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Students Discuss Navigating Identities Abroad

For Eva Telesca ’25, studying abroad in Zambia over winter break was a transformative experience. Learning about Zambia’s political history and engaging in learning outside of the classroom setting provided options for a new form of academic rigor. But alongside her positive experiences in the classroom, she faced challenges.

Eva Telesca and fellow study abroad students smile and wave while sitting in a boat on a river in Zambia.

“The minute I stepped out of the classroom, what I found challenging was the continued forms of systemic discrimination against other social identity groups beyond race,” said Telesca, a student in the ILR School and panelist at the March 13 “People Like Me: A Student Panel about Navigating Identity Abroad" global freedom of expression event. “It was difficult to contend with the fact that Zambia’s penal law severely punishes individuals suspected of being homosexual as ‘against the order of nature.’”

“As a queer individual, I had to conceal one of my social identities in order to avoid putting myself in danger,” she said. “But as a Hispanic woman, my more visible social identities elicited condescending comments, disrespectful jokes, and social exclusion.”

While living with a host family, she navigated norms of gender roles and dynamics that were different than she was used to at home. She found ways to engage with her housemates by respecting differences, studying the Nyanja language, and using generative listening techniques.

The event’s four panelists studied in Global Hubs locations ranging from Denmark to Singapore and spoke about their perspectives on gender, sexuality, race and identities that impacted them while abroad. This global freedom of expression event was part of the universitywide theme year, “The Indispensable Condition: Freedom of Expression at Cornell.”

Panelist Annie Le ’24, a government major in the College of Arts and Sciences, studied abroad in Copenhagen, where she navigated from the lens of being a student of color, a woman, and a first-generation student. Study abroad was her first experience traveling internationally.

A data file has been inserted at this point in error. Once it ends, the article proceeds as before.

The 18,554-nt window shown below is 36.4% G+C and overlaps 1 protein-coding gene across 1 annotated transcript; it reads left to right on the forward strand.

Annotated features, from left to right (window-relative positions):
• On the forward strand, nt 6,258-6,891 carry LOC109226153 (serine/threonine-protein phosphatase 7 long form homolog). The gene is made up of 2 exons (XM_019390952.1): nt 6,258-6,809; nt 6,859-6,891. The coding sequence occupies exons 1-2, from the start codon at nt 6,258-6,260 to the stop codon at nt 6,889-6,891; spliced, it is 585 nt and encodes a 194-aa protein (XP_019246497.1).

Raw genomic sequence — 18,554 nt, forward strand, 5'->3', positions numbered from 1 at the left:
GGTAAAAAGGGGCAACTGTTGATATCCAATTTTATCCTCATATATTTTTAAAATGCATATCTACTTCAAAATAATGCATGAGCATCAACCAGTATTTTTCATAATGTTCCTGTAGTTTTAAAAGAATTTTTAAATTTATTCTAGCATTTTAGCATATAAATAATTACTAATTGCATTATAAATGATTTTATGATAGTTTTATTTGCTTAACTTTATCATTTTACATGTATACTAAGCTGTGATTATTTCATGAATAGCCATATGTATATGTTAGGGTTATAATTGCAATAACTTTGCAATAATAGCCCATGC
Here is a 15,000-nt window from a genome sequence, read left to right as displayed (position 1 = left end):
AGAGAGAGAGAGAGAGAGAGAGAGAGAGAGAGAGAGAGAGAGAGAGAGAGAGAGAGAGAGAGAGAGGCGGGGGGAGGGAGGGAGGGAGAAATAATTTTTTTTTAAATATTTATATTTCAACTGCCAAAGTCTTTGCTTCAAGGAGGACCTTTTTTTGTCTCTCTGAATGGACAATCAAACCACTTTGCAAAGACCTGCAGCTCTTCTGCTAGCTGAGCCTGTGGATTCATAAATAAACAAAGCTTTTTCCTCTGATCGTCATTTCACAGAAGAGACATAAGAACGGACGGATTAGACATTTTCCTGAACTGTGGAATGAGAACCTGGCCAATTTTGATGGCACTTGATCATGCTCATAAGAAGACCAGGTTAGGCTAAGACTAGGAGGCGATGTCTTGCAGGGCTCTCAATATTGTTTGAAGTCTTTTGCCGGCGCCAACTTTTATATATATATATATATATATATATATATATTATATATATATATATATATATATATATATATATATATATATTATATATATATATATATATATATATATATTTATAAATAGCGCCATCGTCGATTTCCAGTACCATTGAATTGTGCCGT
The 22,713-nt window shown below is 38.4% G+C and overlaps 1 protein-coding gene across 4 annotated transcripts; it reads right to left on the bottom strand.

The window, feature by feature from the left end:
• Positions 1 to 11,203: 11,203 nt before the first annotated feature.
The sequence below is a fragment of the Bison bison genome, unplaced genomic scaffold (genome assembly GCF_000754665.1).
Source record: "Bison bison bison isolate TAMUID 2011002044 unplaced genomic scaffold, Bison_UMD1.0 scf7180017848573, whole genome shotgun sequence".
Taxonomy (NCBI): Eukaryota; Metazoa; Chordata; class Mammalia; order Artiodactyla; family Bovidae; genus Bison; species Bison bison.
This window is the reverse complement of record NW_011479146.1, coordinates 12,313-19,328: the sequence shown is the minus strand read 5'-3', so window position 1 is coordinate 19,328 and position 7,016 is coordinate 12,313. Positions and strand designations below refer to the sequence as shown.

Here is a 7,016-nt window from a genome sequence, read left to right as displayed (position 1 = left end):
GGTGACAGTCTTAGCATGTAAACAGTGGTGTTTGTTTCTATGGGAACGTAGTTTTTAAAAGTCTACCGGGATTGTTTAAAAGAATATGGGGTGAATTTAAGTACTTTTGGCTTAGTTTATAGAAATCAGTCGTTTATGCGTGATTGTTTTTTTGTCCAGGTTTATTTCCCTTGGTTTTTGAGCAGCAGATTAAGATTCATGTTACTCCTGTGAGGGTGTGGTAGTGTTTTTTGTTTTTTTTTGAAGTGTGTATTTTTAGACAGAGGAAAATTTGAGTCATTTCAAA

Le lived with Danish and American roommates in residential housing for local and study abroad students. “I bonded with my residential friends by sharing experiences that revealed our similarities and differences,” she said. “It was a truly transformative experience that made me realize there is so much more to the world than the little bubble I grew up with.”

One difference she felt was the experience of being a person of color in Europe. “I was hyperaware of my ethnic identity throughout my time there and had to be more alert,” she said. “Because everything was brand new to me, I struggled with reassuring myself that my discomfort was a result of being so far from home rather than people looking at me differently. It forced me to reflect and reevaluate my positionality, being born and raised with American culture, values, and ideas.”

Annie Le pokes her head through the window of a stone wall in Greece.

These experiences also created new paths for connecting with others. Le opened up conversations with roommates, friends, and program support staff that helped her feel less isolated and regain her sense of self. “Thankfully, my roommates and people I’ve encountered were receptive to learning about my experiences as a person of color both back home and abroad,” she said.

Both Le and Telesca advise other students to go beyond the comfortable.

“Instead of traveling to a country whose customs are familiar, expand your studies and embrace discomfort,” said Telesca. “The beauty of immersing yourself into a foreign environment is that important paradigm shifts can inform how we view the world. When we confront the status quo and deepen human connection, we begin to create communities across differences.”

“By engaging with my roommates and the broader local area, I was able to immerse myself in a culture I never would have thought I belonged in,” said Le. “My support system, with friends and family both at home and new ones made abroad, reminded me that I am a whole and valuable person and should never shy away from expressing that.”